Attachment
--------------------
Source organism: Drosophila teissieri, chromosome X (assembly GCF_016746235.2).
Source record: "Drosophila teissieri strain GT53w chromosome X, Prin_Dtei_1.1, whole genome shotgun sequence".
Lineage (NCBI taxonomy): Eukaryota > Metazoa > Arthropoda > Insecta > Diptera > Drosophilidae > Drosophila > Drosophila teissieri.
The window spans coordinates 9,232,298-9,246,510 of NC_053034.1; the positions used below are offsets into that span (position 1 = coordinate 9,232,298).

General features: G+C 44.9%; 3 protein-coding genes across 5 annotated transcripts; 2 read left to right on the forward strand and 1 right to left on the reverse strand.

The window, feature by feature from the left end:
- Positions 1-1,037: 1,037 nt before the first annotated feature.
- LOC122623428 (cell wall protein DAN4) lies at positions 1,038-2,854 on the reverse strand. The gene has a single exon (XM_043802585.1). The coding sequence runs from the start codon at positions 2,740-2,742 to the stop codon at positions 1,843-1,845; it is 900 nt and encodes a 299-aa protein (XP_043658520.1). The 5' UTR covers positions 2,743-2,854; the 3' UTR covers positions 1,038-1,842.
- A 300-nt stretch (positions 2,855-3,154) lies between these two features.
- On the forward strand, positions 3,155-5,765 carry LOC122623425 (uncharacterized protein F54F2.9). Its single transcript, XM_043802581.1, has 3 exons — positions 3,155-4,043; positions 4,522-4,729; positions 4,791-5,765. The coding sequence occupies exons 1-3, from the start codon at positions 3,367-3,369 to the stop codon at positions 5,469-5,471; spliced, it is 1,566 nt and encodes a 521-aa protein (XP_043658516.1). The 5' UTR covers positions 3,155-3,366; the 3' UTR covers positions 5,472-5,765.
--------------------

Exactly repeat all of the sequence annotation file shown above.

Source organism: Drosophila teissieri, chromosome X (assembly GCF_016746235.2).
Source record: "Drosophila teissieri strain GT53w chromosome X, Prin_Dtei_1.1, whole genome shotgun sequence".
Lineage (NCBI taxonomy): Eukaryota > Metazoa > Arthropoda > Insecta > Diptera > Drosophilidae > Drosophila > Drosophila teissieri.
The window spans coordinates 9,232,298-9,246,510 of NC_053034.1; the positions used below are offsets into that span (position 1 = coordinate 9,232,298).

General features: G+C 44.9%; 3 protein-coding genes across 5 annotated transcripts; 2 read left to right on the forward strand and 1 right to left on the reverse strand.

The window, feature by feature from the left end:
- Positions 1-1,037: 1,037 nt before the first annotated feature.
- LOC122623428 (cell wall protein DAN4) lies at positions 1,038-2,854 on the reverse strand. The gene has a single exon (XM_043802585.1). The coding sequence runs from the start codon at positions 2,740-2,742 to the stop codon at positions 1,843-1,845; it is 900 nt and encodes a 299-aa protein (XP_043658520.1). The 5' UTR covers positions 2,743-2,854; the 3' UTR covers positions 1,038-1,842.
- A 300-nt stretch (positions 2,855-3,154) lies between these two features.
- On the forward strand, positions 3,155-5,765 carry LOC122623425 (uncharacterized protein F54F2.9). Its single transcript, XM_043802581.1, has 3 exons — positions 3,155-4,043; positions 4,522-4,729; positions 4,791-5,765. The coding sequence occupies exons 1-3, from the start codon at positions 3,367-3,369 to the stop codon at positions 5,469-5,471; spliced, it is 1,566 nt and encodes a 521-aa protein (XP_043658516.1). The 5' UTR covers positions 3,155-3,366; the 3' UTR covers positions 5,472-5,765.